Date: Tue, 29 Apr 2008
Subject: article "Siege mentality"
Letters to the Editor
The author of the article "Siege mentality" (April 26, 08) Norman di Giovanni, writing about Croatia's Hvar island is one of those Italians who cannot reconcile with the historic truth that Italy does not own the Croatian coast nor its Adriatic islands. He minimizes Croatians by writing that "Slavs" came to that area in the 7th century, refusing to acknowledge the fact that these Slavs were Croats, not Serbs, not Slovenes, Czechs or Bulgarians. They were Croatians who in the 8th century became Western Christians and formed their dukedom and later kingdom from the 9th to the 11th century, recognized by the then powerful Papal state.
Yes, the Venetian Republic acquired from time to time parts of Croatia's Dalmatia but it became by no means a permanent part of Italy. Venetians were defeated by Croatia's Prince Branimir in 887 and had to pay tribute to Croatia for free navigation. Pope John VIII recognized him as ruler and Croatia received international recognition as an independent state. Byzantine emperor Porphyrogenitus wrote that during King Tomislav's (925) reign Croatia was an important military power on land and sea, stretching from Istria to Drina in Bosnia, Drava and Danube in the north and the Adriatic sea along the coast to Kotor.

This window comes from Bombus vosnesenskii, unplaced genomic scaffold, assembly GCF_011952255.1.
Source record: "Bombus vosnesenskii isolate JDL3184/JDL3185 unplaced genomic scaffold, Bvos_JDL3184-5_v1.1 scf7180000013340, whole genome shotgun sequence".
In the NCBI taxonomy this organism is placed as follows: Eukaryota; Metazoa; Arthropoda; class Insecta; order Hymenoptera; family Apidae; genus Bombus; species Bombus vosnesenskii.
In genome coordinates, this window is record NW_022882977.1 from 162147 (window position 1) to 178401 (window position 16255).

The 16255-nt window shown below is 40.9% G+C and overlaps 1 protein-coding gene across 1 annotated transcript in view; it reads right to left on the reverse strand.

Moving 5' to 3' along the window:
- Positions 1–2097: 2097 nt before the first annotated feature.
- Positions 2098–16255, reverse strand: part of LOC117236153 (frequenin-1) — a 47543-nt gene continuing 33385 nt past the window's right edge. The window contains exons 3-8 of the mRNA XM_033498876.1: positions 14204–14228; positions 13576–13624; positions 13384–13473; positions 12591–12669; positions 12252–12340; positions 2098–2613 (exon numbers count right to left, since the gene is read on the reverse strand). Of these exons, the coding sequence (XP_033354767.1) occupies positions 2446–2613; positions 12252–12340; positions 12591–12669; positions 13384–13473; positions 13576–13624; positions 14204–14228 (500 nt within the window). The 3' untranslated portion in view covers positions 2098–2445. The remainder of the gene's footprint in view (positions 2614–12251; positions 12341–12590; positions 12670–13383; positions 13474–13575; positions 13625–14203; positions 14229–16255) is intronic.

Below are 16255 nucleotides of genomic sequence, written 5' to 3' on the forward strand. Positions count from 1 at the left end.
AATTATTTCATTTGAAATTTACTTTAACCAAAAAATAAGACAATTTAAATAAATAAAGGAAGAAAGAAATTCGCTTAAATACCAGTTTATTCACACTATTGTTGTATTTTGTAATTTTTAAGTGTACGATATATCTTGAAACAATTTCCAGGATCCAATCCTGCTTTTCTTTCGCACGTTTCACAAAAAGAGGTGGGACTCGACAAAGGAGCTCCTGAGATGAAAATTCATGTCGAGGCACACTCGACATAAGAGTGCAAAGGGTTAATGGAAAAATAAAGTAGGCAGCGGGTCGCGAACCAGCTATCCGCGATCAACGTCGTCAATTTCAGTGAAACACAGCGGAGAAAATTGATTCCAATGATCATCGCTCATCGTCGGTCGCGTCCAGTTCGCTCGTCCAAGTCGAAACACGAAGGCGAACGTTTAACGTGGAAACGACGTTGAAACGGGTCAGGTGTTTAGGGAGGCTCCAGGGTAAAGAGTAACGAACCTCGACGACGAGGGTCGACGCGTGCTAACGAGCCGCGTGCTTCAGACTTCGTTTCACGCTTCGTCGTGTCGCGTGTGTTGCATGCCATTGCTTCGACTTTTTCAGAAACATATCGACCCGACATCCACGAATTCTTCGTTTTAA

In the 15th century Venetians conquered parts of Dalmatia and islands while the Croatians, then part of Hungary by the Pacta Conventa agreement, were fighting the Ottoman Turks' invasion, saving the West from disaster.
Mr. di Giovanni tries to drag Croatia's name in the mud by bringing up politics, writing about Croatian generals now being tried in The Hague, while not mentioning that Croatia was attacked by Serbia and defended itself, not occupying other people's lands. On the other hand, Italy and its fascist Axis allies in WWII occupied the whole Croatian Adriatic coast and islands, brutally killing and imprisoning many. The idea of course was keeping it permanently. His words of "Croatia's deluded quest and wallowing in the culture of victimization and politics of hatred does not apply to Croatians at all, but rather to the kind of Italians like Mr. di Giovanni. And yes, finally, when he writes that Croatian "propaganda" makes the absurd statement that "Throughout history, until most recent times, foreign invaders and aggressors have reached for this land..." he states the obvious, Croatia is a beautiful country and too many have wanted a piece of it.
Hilda Marija Foley